Next up today, Romania’s troubles with plagiarism continue as Alison Abbott at Nature writes about a recent report from the watchdog site Integru, which has found widespread plagiarism in a grant application submitted for public funds. The application centers around project involving “Optical wireless-based networks for broadband multi-services applications”. The project, named OWHAN, requested €465,000 (US$593,000) but was not accepted. Experts have said that the proposal was heavily plagiarized from various sources with one expert describing it as one of the most blatant cases of plagiarism he had seen. One thing that makes this case particularly interesting is that Ecaterina Andronescu signed the application in her role as a rector at one of the universities. However, Andronescu recently became the country’s research minister. The proposal is fifth of fourteen reported in February to be investigated. The country’s policy, however, states that all cases are supposed to be handled within 90 days. The allegations could not come at a worse time for Romania as the country’s Prime Minister, Victor Ponta, is still battling allegations he plagiarized his doctoral thesis and other government ministers as well as university leaders have been embroiled in plagiarism scandals, with many being forced to resign.
Analysis: Romania’s reputation internationally is still struggling when it comes to plagiarism. High profile scandals involving government ministers and the Prime Minister himself have put the country in a very negative light and, as this report shows, the problems continue to come up. As we talked about in the second CTRL+V, Romanian scientists are already wary of coming back to the country for events due to the plagiarism issues. If the country is going to turn these issues around, it needs to get more serious about “cleaning house” and dealing with the issues seriously rather than feet dragging and trying to sweep the problems aside. Until then, the country is going to take hit after hit on plagiarism issues and have no clear path to correcting or improving the situation.
In a similar story, Mićo Tatalović of Chemistry World reports that more than 800 scientists have signed a petition in just two weeks asking the Serbian government to take significant action against what they see as widespread scientific misconduct, including plagiarism, self-plagiarism, duplicative publishing and the formation of “citation cartels” that work to create references to each others’ works, even when it is unrelated. The petition cites several studies that have found widespread misconduct in Serbian research, including one that found that some 11% of all papers submitted to a nationwide index had some level of plagiarism. Scientists blame the high level of misconduct on the lack of strong action by the government. However, the scientists are not optimistic about their petition being accepted as the new government has already ignored an earlier petition seeking the establishment of a dedicated ministry for science.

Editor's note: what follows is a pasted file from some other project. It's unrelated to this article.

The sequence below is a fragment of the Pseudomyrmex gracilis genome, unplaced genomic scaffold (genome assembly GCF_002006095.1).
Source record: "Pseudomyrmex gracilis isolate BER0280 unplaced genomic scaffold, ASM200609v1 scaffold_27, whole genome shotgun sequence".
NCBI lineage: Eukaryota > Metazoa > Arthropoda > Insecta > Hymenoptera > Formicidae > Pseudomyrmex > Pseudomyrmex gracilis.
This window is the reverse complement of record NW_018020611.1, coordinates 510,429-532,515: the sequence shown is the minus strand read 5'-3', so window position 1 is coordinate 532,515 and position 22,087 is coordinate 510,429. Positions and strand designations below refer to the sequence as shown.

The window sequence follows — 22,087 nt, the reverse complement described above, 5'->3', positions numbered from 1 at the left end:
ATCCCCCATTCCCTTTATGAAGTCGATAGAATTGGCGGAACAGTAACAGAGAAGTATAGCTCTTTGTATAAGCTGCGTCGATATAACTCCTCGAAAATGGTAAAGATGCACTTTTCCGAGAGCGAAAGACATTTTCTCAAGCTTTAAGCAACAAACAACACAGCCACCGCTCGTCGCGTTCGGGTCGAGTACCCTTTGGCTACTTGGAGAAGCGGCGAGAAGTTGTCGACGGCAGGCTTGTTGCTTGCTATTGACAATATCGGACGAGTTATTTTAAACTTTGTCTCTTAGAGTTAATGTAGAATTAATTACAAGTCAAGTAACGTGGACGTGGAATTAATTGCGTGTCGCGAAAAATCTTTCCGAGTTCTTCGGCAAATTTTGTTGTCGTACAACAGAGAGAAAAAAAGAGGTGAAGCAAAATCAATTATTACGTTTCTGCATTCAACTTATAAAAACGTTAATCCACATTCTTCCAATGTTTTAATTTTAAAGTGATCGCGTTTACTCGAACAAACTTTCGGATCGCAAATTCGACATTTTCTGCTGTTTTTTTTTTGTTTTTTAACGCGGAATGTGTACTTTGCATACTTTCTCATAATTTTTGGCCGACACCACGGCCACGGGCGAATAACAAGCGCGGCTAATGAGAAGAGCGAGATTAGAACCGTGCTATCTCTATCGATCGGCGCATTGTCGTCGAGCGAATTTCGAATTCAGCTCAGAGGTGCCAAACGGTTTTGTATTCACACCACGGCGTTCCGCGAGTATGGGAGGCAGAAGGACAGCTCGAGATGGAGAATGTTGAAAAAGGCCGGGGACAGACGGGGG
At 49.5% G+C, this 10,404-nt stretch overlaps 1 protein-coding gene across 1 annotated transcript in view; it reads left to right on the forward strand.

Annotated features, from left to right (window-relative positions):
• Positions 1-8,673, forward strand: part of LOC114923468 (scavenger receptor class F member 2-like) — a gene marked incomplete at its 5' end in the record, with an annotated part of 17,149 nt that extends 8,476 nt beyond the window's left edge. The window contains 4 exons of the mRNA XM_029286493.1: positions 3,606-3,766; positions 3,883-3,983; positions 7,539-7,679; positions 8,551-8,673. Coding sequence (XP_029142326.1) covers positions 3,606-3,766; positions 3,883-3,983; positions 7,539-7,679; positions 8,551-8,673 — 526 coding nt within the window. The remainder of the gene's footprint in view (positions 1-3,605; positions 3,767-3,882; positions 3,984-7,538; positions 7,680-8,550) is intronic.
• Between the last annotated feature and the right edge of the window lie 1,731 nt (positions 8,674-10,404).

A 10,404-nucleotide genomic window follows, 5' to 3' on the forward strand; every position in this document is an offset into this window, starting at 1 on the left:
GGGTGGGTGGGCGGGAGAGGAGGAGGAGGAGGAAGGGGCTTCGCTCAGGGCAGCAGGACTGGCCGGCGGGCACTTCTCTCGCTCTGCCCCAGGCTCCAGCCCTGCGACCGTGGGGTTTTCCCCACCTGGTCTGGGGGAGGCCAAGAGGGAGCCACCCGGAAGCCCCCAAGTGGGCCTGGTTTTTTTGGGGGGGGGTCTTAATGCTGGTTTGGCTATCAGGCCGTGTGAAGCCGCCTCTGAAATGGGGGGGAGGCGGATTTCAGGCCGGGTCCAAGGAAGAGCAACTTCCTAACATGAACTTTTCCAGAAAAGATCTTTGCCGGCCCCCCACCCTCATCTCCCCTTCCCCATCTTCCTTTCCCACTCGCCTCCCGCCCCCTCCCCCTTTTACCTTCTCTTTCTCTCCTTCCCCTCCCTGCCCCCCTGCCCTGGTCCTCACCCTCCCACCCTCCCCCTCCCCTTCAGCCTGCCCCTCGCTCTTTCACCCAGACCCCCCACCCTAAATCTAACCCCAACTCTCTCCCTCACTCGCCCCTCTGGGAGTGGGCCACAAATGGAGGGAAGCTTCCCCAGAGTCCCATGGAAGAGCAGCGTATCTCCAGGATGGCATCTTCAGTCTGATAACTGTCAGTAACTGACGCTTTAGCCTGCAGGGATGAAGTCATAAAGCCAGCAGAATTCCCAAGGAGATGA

Analysis: The move by scientist makes it clear the frustration that is felt by legitimate and honest researchers when they are confronted by a system that is experiencing widespread research misconduct. Scientists, typically, try to avoid injecting themselves into political discussions but the signatories of the petition understand that, without strong action from the government to root out corrupting forces in the nation’s research process, there will be no real progress and Serbia’s standing in the scientific community will suffer. Because of that and other policies, as one scientist quoted in the article pointed out, many of the country’s best and brightest are going leave to find more fertile and more stable places to do their work.
And finally today, in plagiarism detection news, Charlie Osborn at ZDNet reports that some teachers are using a new tool to detect whether or not a student is doing their work. Increasingly instructors have been turning to technology for help in detecting plagiarism in the classroom. Though this has primarily involved the increased use of plagiarism-detection systems, such as Turnitin, other methods, such as looking at the total editing time of a document, which Word tracks automatically, have also given teachers a heads up to when something is amiss with a paper. However, a new tool introduced by CourseSmart, a publisher of digital textbooks, measures not how long a student spent writing a paper, but how long the student reads the textbook. The purpose of the tool is to measure the engagement of the students in their work and how long they actually spend doing their assignments. However, the tool can also note students that spend little or no time reading the work that may be getting their research from elsewhere. CourseSmart expects the system, dubbed CourseSmart Analytics, to be widely available in 2013.
Analysis: Detecting and preventing plagiarism has never been about finding a “silver bullet”. Though technology is a very powerful tool, it’s only worked when teamed up with human intuition, plagiarism-resistant assignments and solid education on plagiarism. Though CourseSmart Analytics can certainly be very useful to help understand student engagement and also be a possible warning sign of possible plagiarism or misconduct, it is simply another tool. However, considering that there are already privacy concerns being raised about the tracking of students’ reading habits, it remains to be seen how widespread it will be implemented or if it will be trivial to defeat, as is the case with editing time measurements.